SPOKANE, Wash. –Two faculty joining the graduate program in speech and hearing sciences at Washington State University Spokane bring research expertise in brain mapping and adult dysphagia and motor speech disorders to the graduate program in speech and hearing sciences. Another who will work with students both in Pullman and Spokane brings years of experience as the department’s Native American program coordinator.
Mimi T. Salamat, Ph.D., joins WSU Spokane from Louisiana State University Health Sciences Center in New Orleans as an assistant professor. Salamat, who holds master’s degrees in both audiology and speech-language pathology, researches the effect of auditory stimulus on the brain and cognitive processing. She also specializes in evaluation of balance-disordered patients.
Her multidimensional research can be used as a tool to look at the effect of medication, treatment, exercise, nutrition, etc., on the brain at the cognitive level. Salamat’s research is useful in evaluating different clinical populations such as attention deficit hyperactivity disorders, auditory processing disorders, language disorders, Alzheimer’s, Parkinsonism, sleep disorders, depression, anxiety, and schizophrenic patients before and after medication and treatment.
Salamat, originally from Iran, received her Ph.D. from University of Southern Mississippi in conjunction with Brigham Young University. She holds a certificate of clinical competence in audiology from the American Speech-Language-Hearing Association and is a fellow of the American Academy of Audiology. Her research has been published in the Journal of the American Academy of Audiology and other journals. She has received numerous awards for her work, including best research award from the American Academy of Audiology in 1997 for development of a new approach to testing the brain’s response to auditory stimulus.
Salamat, who had five job offers, says, “I chose WSU because of its reputation as a strong research institution and its administrative support for the young scientist. Also the leadership of my department under the direction of Dr. Gail Chermak, a nationally known scientist in my field, had a major influence on my decision to come here.”
Teresa Paslawski, Ph.D., most recently completed a post-doctoral fellowship at the Mayo Clinic in Rochester, Minn., before coming to WSU Spokane. She received her doctorate in neuroscience/psychiatry in 1998 from the University of Alberta, and holds a master’s in speech-language pathology.
Paslawski’s doctoral research focused on psychiatric drug metabolism. Her more recent interests have been in the area of speech and swallowing disorders. Dysphagia, or swallowing disorders, is a specialty of the speech and hearing sciences program at WSU Spokane.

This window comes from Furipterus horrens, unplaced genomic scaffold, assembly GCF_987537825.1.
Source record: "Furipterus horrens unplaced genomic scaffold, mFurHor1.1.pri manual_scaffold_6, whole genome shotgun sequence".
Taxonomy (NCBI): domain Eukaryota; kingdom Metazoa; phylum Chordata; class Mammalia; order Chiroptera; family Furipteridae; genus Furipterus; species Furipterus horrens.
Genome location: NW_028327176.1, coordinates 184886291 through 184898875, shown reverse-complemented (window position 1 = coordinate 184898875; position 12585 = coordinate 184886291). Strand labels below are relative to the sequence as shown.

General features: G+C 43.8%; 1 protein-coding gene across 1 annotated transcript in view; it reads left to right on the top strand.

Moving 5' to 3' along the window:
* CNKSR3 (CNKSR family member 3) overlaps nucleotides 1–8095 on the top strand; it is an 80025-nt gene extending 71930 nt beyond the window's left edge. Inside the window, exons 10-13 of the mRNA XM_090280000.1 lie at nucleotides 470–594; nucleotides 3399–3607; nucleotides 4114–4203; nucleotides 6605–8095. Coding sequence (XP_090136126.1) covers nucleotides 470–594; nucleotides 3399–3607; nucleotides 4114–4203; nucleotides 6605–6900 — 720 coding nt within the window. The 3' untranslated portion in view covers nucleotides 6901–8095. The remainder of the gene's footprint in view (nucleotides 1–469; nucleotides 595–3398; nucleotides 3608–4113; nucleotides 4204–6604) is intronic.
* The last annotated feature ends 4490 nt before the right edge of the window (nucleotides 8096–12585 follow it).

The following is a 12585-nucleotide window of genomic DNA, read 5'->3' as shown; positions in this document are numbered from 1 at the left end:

In particular, Paslawski is interested in cerebellar dysfunction and the relationship between speech and swallowing. Her research project during her fellowship at the Mayo Clinic focused on the speech disorders of patients with paraneoplastic cerebellar degeneration, which is associated with various forms of cancer.
Paslawski holds a certificate of clinical competence in speech-language pathology from the American Speech-Language-Hearing Association. Her work has been published in American Journal of Speech-Language Pathology: A Journal of Clinical Practice, Psychopharmacology, Brain and Language, Progress in Brain Research, and other journals.
“Drs. Salamat and Paslawski represent high-quality additions to our faculty. The positions they fill are ones that have gone unfilled for two years,” Chuck Madison, coordinator of the graduate program, said. “In a climate of a limited faculty applicant pool in speech and hearing sciences, WSU Spokane is fortunate to have filled both vacant positions with faculty who will add to the depth of our students’ education.”
Dr. Ella Inglebret served as coordinator of the Native American Professional Preparation Program in the WSU Department of Speech and Hearing Sciences for 12 years prior to receiving her Ph.D. in December 2001 and joining the faculty as assistant professor.
She has published and presented nationally in the areas of multicultural issues in speech-language pathology. Her research interests include examination of speech-language assessment and treatment practices for children and adolescents, as well as of curriculum development for Native Americans in higher education.
Prior to coming to WSU, Inglebret gained 12 years of experience in serving individuals with neurological impairments and language disorders in clinical and educational settings. Inglebret holds a certificate of clinical competence in speech-language pathology from the American Speech-Language-Hearing Association.
“Mimi and Teresa both bring first-class research credentials and extensive clinical experience to further the department’s missions to educate future professionals, advance clinical science, and expand clinical services to the Spokane region,” said Chermak, chair of the Department of Speech and Hearing Sciences.
“Ella’s new position as assistant professor will help build our school-age and adolescent language science and disorders track and strengthen our Native American program, she added.” While based in Pullman, Inglebret also teaches in the graduate program at WSU Spokane and supervises research projects of graduate students.